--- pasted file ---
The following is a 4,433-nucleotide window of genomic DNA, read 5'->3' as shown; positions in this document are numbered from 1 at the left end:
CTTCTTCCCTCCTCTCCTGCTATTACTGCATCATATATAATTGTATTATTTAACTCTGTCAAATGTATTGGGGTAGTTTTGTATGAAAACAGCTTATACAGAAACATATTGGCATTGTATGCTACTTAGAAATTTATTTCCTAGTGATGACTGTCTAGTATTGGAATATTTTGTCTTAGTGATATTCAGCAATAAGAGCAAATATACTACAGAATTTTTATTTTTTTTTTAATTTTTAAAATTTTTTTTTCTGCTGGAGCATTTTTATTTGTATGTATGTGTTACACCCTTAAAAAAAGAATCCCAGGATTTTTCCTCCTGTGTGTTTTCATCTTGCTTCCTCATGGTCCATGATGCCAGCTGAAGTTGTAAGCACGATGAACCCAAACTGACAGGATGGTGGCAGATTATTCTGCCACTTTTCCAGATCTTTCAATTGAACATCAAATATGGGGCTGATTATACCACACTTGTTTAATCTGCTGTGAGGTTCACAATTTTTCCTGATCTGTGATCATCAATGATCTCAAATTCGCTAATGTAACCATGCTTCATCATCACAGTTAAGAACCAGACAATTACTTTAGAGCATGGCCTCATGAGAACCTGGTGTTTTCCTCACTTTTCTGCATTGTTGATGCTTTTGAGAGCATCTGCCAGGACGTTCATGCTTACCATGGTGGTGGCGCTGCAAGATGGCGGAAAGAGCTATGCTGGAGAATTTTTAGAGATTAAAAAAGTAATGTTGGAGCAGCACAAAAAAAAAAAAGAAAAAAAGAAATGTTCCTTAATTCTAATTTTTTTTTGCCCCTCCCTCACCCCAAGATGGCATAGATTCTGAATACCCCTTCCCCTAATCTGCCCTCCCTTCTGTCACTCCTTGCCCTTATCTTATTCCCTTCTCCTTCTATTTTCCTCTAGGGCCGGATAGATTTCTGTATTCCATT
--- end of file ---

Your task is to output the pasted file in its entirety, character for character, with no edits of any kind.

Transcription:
The following is a 4,433-nucleotide window of genomic DNA, read 5'->3' as shown; positions in this document are numbered from 1 at the left end:
CTTCTTCCCTCCTCTCCTGCTATTACTGCATCATATATAATTGTATTATTTAACTCTGTCAAATGTATTGGGGTAGTTTTGTATGAAAACAGCTTATACAGAAACATATTGGCATTGTATGCTACTTAGAAATTTATTTCCTAGTGATGACTGTCTAGTATTGGAATATTTTGTCTTAGTGATATTCAGCAATAAGAGCAAATATACTACAGAATTTTTATTTTTTTTTTAATTTTTAAAATTTTTTTTTCTGCTGGAGCATTTTTATTTGTATGTATGTGTTACACCCTTAAAAAAAGAATCCCAGGATTTTTCCTCCTGTGTGTTTTCATCTTGCTTCCTCATGGTCCATGATGCCAGCTGAAGTTGTAAGCACGATGAACCCAAACTGACAGGATGGTGGCAGATTATTCTGCCACTTTTCCAGATCTTTCAATTGAACATCAAATATGGGGCTGATTATACCACACTTGTTTAATCTGCTGTGAGGTTCACAATTTTTCCTGATCTGTGATCATCAATGATCTCAAATTCGCTAATGTAACCATGCTTCATCATCACAGTTAAGAACCAGACAATTACTTTAGAGCATGGCCTCATGAGAACCTGGTGTTTTCCTCACTTTTCTGCATTGTTGATGCTTTTGAGAGCATCTGCCAGGACGTTCATGCTTACCATGGTGGTGGCGCTGCAAGATGGCGGAAAGAGCTATGCTGGAGAATTTTTAGAGATTAAAAAAGTAATGTTGGAGCAGCACAAAAAAAAAAAAGAAAAAAAGAAATGTTCCTTAATTCTAATTTTTTTTTGCCCCTCCCTCACCCCAAGATGGCATAGATTCTGAATACCCCTTCCCCTAATCTGCCCTCCCTTCTGTCACTCCTTGCCCTTATCTTATTCCCTTCTCCTTCTATTTTCCTCTAGGGCCGGATAGATTTCTGTATTCCATT